Global veterinaria. 05/2013; 10(05).
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    ABSTRACT: The study was conducted in Gomma district South west Ethiopia to assess the various opportunities and its constraints of beekeeping in the area. For this study, 6 Peasant Associations (PAs) were selected using systematic random sampling technique and interviewed using pre-tested structured questionnaires. The opportunities for beekeeping in the study areas were the existence and abundance of honeybee, availability of potential flowering plants, ample sources of water for bees, beekeepers' experience and practices and socio-economic value of honey. In addition to this study, it was observed that the major challenges of beekeeping were lack of knowledge, presence of pests and predators, lack of bee forage, pesticide poisoning, absconding, lack of beekeeping equipment and materials. More study is also required to characterize the honey bees of the area and major pests and diseases of economic importance.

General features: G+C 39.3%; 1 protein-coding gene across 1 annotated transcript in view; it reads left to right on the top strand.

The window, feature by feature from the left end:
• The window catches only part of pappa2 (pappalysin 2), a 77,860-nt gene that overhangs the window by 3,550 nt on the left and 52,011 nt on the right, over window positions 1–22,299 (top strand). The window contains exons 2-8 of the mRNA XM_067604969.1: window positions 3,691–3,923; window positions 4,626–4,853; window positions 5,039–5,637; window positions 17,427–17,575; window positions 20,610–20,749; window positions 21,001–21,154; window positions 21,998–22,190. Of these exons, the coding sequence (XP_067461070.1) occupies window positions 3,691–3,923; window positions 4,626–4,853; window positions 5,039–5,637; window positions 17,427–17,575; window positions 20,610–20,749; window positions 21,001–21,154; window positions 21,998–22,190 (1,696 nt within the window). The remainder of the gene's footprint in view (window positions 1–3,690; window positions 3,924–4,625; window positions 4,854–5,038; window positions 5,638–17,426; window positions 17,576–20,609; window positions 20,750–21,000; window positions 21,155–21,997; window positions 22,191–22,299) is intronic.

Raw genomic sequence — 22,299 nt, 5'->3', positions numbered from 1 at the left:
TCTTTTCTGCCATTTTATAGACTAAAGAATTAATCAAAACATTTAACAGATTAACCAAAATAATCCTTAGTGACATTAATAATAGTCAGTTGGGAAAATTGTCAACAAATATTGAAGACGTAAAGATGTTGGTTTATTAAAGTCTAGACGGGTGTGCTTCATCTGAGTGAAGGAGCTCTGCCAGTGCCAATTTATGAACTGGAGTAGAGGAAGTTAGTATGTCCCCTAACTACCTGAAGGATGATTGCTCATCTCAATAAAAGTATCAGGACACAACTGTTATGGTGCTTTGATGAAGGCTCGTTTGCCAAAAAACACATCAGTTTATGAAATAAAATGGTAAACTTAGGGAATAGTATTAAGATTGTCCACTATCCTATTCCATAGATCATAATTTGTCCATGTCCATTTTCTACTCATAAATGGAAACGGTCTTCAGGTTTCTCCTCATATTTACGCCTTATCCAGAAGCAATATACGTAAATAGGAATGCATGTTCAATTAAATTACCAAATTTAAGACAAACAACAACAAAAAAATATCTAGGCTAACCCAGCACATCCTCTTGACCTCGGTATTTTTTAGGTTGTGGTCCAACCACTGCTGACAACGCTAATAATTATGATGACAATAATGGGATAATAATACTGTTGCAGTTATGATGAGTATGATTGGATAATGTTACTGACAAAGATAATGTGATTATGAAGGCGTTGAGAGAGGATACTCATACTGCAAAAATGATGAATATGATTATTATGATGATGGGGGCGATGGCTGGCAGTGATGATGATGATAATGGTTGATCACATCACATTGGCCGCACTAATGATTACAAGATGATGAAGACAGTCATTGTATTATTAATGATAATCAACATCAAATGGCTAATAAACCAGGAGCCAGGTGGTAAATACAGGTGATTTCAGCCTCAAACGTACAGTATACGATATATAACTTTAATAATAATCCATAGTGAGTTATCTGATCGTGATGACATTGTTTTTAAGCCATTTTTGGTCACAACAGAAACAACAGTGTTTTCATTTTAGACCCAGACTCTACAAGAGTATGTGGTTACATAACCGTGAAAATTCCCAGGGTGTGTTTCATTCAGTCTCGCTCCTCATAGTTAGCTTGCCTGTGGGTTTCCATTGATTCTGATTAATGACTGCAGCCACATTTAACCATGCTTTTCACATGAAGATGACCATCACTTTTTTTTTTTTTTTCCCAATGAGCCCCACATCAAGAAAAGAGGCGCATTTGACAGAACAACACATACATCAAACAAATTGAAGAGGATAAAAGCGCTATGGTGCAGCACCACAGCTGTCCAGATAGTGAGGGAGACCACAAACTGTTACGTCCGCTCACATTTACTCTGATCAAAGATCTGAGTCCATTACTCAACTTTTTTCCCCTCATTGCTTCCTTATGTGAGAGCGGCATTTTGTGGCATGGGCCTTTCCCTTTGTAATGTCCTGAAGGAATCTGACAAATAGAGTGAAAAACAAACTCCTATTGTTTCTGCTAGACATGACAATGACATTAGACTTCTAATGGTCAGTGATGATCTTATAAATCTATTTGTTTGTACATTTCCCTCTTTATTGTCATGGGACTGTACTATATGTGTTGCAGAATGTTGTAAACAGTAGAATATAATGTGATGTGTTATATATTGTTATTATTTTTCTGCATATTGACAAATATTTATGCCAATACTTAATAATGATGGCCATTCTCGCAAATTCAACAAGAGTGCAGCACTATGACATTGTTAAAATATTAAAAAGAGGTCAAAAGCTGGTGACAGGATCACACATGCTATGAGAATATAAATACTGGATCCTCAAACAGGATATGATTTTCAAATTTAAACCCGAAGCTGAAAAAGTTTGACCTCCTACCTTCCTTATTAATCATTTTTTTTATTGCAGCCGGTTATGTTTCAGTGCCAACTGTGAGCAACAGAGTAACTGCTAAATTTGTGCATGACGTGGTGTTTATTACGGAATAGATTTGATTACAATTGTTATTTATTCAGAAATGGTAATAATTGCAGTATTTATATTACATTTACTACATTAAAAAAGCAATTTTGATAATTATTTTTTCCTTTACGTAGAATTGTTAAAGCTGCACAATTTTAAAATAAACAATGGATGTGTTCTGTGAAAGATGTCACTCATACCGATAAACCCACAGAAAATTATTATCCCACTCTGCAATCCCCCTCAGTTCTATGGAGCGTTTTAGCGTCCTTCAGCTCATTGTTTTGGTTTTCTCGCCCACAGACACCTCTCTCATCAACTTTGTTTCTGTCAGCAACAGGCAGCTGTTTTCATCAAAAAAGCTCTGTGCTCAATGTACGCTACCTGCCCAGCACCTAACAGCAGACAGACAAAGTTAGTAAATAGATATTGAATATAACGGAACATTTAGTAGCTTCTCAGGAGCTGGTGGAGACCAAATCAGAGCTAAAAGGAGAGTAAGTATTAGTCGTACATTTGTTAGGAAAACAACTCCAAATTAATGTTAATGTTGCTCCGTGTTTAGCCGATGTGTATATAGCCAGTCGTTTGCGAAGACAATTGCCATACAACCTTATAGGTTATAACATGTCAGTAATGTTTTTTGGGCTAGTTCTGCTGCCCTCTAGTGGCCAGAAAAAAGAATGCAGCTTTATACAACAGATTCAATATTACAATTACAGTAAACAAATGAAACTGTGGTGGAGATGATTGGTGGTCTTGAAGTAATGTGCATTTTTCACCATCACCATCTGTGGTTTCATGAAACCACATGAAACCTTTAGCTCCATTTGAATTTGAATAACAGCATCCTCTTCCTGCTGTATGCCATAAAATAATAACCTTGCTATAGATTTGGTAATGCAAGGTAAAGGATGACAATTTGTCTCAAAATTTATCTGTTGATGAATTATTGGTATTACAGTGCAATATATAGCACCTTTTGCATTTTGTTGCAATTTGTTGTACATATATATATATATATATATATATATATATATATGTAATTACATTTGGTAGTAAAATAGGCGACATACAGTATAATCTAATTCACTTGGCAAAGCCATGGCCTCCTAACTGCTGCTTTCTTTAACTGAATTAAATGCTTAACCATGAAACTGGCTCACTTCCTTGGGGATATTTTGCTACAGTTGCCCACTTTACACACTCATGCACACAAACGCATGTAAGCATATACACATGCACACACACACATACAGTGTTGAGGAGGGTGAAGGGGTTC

The Journal of Agricultural Education and Extension 03/2012; 4(4-ISSN- 2141 -2154):85-91.
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    [Show abstract] [Hide abstract]
    ABSTRACT: The study was conducted in Gomma district South west Ethiopia to assess the various opportunities and its constraints of beekeeping in the area. For this study, 6 Peasant Associations (PAs) were selected using systematic random sampling technique and interviewed using pre-tested structured questionnaires. The opportunities for beekeeping in the study areas were the existence and abundance of honeybee, availability of potential flowering plants, ample sources of water for bees, beekeepers' experience and practices and socio-economic value of honey. In addition to this study, it was observed that the major challenges of beekeeping were lack of knowledge, presence of pests and predators, lack of bee forage, pesticide poisoning, absconding, lack of beekeeping equipment and materials. More study is also required to characterize the honey bees of the area and major pests and diseases of economic importance.
    The Journal of Agricultural Education and Extension. 03/2012; 4(4-4):85-91.